Q: Can you discuss the problem of self-hatred, and the Buddhist means to alleviate it?
A: In fact, when I first heard the word "self-hatred" and was first exposed to the concept of self-hatred, I was quite surprised and taken aback. The reason why I found it quite unbelievable is that as practicing Buddhists, we are working very hard to overcome our self-centered attitude, and selfish thoughts and motives. So to think of the possibility of someone hating themselves, not cherishing oneself, was quite unbelievable. From the Buddhist point of view, self-hatred is very dangerous because even to be in a discouraged state of mind or depressed is seen as a kind of extreme. Because self-hatred is far more extreme than being in a depressed state, it is very, very dangerous.
So the antidote is seen in our natural Buddha-nature-the acceptance or belief that every sentient being, particularly a human being, has Buddha-nature. There is a potential to become a Buddha. In fact, Shantideva emphasizes this point a great deal in the Guide to the Bodhisattva's Way of Life, where he states that even such weak sentient beings as flies, bees, and insects possess Buddha-nature, and if they take the initiative and engage in the path, they have the capacity to become fully enlightened. If that is the case, then why not I, who am a human being and possess human intelligence and all the faculties, if I make the initiative, why can't I also become fully enlightened? So this point is emphasized. In his text called Sublime Continuum, Maitreya presents the Buddhist view on the doctrine of Buddha-nature. It states that no matter how poor or weak or deprived one's present situation may be, a sentient being never loses his or her Buddha-nature. The seed, the potential for perfection and full enlightenment, always remains.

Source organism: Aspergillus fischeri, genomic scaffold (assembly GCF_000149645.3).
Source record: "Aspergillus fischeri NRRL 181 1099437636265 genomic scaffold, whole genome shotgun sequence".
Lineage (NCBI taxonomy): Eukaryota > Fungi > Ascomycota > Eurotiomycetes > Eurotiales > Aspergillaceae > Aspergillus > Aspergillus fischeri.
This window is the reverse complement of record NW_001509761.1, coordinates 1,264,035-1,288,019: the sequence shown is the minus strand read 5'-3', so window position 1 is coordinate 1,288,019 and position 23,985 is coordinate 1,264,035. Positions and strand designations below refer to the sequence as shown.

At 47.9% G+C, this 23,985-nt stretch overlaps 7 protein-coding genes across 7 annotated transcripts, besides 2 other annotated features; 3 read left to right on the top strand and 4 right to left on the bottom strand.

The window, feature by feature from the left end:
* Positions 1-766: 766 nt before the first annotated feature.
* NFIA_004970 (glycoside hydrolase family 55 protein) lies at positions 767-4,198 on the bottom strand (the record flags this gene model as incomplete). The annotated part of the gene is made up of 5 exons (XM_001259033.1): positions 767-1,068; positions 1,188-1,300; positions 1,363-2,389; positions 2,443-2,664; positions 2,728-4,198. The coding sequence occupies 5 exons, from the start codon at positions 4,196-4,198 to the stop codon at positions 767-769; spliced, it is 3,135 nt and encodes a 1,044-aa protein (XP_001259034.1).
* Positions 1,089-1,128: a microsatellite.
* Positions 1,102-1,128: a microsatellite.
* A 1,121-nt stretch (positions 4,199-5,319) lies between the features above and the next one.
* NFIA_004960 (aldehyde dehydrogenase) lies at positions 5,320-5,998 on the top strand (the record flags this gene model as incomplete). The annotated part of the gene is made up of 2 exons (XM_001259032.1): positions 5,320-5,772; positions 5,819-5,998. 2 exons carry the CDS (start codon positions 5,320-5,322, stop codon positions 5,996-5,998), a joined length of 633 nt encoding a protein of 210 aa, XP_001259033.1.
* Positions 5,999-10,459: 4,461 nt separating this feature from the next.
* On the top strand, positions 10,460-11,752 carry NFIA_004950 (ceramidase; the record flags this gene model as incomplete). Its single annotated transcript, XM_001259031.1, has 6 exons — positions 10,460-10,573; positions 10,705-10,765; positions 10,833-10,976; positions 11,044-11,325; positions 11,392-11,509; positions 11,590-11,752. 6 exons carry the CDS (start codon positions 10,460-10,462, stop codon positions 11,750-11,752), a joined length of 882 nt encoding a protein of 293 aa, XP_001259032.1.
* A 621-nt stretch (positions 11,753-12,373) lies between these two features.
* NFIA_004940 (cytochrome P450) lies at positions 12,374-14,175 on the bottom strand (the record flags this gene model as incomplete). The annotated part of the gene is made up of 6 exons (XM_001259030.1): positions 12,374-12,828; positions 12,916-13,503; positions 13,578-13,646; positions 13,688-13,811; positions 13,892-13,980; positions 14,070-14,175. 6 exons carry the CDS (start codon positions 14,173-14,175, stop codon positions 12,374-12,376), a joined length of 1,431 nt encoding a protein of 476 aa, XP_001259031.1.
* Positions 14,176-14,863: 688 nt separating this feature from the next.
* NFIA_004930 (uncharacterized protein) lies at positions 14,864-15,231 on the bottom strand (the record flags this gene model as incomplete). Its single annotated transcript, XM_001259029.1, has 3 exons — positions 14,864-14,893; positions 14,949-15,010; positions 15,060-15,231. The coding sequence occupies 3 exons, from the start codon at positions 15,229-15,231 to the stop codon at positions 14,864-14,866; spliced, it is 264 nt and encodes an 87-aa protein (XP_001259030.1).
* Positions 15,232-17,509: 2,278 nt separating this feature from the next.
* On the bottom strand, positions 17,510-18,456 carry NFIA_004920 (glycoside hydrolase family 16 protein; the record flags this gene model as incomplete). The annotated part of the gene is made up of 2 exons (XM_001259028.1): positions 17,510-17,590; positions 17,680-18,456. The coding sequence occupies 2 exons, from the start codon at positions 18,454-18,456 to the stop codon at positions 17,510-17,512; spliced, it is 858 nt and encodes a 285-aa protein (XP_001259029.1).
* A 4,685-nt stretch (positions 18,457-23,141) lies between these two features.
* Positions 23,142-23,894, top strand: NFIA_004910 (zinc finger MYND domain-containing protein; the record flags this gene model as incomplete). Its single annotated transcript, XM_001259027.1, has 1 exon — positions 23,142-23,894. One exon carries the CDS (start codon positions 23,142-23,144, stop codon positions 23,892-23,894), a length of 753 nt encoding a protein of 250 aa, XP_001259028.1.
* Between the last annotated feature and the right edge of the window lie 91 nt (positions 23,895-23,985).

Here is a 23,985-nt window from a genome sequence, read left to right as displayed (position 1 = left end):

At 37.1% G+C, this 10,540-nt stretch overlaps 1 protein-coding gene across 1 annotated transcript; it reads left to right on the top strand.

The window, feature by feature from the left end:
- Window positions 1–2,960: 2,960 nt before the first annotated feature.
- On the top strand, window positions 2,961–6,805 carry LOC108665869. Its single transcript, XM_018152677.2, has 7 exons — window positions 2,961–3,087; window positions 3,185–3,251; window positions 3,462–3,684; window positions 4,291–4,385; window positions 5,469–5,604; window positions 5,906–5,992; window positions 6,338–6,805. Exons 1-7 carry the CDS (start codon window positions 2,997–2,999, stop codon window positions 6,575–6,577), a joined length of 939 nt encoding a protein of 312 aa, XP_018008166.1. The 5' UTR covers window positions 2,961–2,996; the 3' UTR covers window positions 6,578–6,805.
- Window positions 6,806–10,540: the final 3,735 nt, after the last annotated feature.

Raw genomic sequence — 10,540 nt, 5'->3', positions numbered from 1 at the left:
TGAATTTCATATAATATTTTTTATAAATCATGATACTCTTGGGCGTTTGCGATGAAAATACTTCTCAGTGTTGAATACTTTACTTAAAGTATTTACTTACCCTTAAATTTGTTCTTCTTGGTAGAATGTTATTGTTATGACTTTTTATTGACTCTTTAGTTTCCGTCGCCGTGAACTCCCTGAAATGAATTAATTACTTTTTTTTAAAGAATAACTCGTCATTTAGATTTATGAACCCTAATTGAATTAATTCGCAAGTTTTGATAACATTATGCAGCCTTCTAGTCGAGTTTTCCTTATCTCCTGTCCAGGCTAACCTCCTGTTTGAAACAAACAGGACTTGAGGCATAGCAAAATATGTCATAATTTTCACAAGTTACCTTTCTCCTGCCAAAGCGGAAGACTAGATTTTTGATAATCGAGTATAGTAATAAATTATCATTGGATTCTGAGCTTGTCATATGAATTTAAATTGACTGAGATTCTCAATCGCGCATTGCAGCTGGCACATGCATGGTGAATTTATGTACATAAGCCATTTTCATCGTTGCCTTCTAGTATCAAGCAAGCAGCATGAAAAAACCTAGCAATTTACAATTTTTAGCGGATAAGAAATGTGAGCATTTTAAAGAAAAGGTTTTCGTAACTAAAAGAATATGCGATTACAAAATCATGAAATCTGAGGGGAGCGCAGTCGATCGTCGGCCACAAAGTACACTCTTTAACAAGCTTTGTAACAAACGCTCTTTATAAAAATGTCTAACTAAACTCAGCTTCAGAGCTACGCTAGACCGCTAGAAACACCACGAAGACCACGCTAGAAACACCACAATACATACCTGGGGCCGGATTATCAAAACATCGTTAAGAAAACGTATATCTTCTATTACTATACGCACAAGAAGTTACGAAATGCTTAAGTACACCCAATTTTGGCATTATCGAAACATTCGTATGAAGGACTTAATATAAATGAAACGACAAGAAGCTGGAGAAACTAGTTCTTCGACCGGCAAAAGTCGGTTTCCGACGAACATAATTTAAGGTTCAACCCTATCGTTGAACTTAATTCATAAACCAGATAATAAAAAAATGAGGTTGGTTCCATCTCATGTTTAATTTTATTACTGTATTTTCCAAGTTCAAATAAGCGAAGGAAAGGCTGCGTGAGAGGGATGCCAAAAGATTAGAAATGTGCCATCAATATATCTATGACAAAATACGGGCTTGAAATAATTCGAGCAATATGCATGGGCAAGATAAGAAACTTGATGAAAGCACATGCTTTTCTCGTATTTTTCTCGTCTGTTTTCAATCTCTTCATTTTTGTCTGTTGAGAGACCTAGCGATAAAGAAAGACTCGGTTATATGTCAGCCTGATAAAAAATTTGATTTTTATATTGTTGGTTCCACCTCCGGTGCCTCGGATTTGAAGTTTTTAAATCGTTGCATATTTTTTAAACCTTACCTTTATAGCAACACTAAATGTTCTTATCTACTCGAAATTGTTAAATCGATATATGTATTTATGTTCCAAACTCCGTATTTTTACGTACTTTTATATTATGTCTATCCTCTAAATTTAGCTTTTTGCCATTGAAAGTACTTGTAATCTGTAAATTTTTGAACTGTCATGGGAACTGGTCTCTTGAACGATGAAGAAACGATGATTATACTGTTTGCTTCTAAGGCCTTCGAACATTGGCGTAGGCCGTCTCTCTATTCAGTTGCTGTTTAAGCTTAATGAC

For people who have the problem of self-hatred or self-loathing, for the time being it is advisable that they not think seriously about the suffering nature of existence or the underlying unsatisfactory nature of existence. Rather they should concentrate more on the positive aspects of existence, such as appreciating the potentials that lie within oneself as a human being, the opportunities that one's existence as a human being affords. In the traditional teaching, one speaks about all the qualities of a fully endowed human existence. By reflecting upon these opportunities and potentials, one will be able to increase one's sense of worth and confidence.
So what is important here is, again, a very skillful approach, an approach that is most suited and appropriate to one's own mental faculties, disposition, and interests. As an analogy, suppose one needs to get another person from one town to another quite far away, and suppose that person is not very courageous. If one tells him or her about the difficulties, then the person may feel totally discouraged and disheartened or lose hope and think, "Oh, I'll never get there." However, one can achieve the purpose through more skillful means, leading that person step by step, first by saying, "Oh, let us go to this town," and then once there, saying, "Oh, let's go to the other town." This is also analogous to our educational system. Although our aim may be to go to the university and get a higher education, we cannot start right from there. We have to begin at the primary level, where we start with the alphabet and so on. As one progresses, then one will go to the next stage, and the next, and so on. In this way, one will be able to reach the ultimate aim...
Excerpts from Healing Anger: The Power of Patience from a Buddhist Perspective, by The Dalai Lama. Copyright (c) 1997. Reprinted by permission of Snow Lion Publications, Ithaca, NY. For more information, go to www.snowlionpub.com.